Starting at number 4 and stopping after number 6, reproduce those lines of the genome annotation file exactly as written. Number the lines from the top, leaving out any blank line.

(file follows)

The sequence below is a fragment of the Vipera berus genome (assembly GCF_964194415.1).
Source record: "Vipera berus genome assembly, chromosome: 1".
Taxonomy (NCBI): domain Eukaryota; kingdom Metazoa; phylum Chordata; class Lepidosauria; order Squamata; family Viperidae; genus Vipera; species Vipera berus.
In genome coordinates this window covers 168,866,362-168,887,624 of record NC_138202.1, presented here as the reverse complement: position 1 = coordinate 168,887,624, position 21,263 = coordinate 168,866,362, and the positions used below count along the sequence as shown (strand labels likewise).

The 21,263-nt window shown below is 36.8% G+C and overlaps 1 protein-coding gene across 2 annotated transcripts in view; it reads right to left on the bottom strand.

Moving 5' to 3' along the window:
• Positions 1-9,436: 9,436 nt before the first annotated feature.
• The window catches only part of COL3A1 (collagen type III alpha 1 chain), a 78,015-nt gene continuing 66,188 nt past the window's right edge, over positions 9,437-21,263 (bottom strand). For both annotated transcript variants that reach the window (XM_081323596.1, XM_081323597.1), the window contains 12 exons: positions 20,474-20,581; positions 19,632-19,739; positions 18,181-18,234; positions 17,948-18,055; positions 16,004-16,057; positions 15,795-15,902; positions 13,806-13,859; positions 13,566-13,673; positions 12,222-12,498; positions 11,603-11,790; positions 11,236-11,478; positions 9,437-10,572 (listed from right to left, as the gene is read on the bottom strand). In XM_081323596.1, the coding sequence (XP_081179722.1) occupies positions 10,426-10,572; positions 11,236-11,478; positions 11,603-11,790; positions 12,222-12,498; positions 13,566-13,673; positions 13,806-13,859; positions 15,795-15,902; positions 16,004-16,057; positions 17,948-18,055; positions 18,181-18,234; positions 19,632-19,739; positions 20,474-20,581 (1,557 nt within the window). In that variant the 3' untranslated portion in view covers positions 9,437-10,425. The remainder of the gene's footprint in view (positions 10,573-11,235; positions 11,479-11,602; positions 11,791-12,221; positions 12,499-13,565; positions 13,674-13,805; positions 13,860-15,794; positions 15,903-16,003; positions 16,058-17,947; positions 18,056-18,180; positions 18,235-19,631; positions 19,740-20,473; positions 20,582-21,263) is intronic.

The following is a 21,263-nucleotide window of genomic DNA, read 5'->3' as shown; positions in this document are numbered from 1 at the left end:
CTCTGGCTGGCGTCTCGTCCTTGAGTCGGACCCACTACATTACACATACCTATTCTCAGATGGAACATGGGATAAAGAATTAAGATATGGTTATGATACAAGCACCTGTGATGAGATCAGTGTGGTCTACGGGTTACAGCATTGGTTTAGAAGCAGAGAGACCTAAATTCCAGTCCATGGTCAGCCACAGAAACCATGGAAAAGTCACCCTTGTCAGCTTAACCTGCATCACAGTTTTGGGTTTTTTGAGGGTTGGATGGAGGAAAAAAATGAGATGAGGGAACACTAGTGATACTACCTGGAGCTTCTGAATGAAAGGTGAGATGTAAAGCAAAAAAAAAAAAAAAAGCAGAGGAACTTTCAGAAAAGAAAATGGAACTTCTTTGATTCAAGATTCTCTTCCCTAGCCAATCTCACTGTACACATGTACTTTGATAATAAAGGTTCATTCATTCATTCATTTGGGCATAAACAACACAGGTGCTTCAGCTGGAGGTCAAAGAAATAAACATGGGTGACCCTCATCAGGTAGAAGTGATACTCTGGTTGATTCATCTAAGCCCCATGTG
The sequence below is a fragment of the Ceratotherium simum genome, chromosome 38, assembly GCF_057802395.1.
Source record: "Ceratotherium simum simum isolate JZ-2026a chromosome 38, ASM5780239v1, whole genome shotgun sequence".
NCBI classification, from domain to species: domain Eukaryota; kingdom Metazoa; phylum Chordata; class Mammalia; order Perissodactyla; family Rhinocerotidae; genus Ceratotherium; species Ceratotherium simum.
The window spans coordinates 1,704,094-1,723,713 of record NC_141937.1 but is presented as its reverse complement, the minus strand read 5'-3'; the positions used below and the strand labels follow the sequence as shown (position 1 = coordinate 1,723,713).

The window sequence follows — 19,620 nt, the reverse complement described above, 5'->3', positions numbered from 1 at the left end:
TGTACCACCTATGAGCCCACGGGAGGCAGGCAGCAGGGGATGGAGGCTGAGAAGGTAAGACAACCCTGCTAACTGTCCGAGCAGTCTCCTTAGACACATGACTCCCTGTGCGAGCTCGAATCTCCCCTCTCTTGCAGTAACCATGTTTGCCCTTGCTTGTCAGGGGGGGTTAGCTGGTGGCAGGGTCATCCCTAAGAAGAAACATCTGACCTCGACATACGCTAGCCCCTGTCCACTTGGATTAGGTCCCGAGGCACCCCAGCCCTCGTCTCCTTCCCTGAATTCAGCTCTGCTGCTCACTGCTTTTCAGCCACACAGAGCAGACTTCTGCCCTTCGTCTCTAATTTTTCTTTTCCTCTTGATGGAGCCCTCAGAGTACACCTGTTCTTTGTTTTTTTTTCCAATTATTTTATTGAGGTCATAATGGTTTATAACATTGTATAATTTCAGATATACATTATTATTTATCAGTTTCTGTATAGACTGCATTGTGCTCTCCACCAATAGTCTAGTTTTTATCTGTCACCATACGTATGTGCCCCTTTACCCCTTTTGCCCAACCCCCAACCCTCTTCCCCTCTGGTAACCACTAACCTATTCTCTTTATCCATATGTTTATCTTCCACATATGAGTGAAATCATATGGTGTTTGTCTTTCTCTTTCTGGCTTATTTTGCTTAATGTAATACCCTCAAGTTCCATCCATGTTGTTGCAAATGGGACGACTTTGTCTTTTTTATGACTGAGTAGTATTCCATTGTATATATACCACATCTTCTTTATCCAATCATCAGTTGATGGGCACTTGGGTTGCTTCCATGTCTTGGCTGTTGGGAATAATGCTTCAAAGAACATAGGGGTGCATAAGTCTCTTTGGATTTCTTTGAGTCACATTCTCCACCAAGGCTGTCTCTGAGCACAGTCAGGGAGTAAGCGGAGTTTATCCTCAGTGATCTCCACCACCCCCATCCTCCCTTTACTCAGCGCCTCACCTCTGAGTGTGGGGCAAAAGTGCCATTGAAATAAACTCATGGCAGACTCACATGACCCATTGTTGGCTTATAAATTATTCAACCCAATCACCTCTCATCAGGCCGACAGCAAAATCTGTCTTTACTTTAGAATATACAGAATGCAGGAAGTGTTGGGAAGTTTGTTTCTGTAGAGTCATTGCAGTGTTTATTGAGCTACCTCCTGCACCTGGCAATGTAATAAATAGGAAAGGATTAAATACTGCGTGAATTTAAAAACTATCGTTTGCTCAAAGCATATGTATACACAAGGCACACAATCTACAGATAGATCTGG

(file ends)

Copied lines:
In genome coordinates this window covers 168,866,362-168,887,624 of record NC_138202.1, presented here as the reverse complement: position 1 = coordinate 168,887,624, position 21,263 = coordinate 168,866,362, and the positions used below count along the sequence as shown (strand labels likewise).

The 21,263-nt window shown below is 36.8% G+C and overlaps 1 protein-coding gene across 2 annotated transcripts in view; it reads right to left on the bottom strand.

Moving 5' to 3' along the window: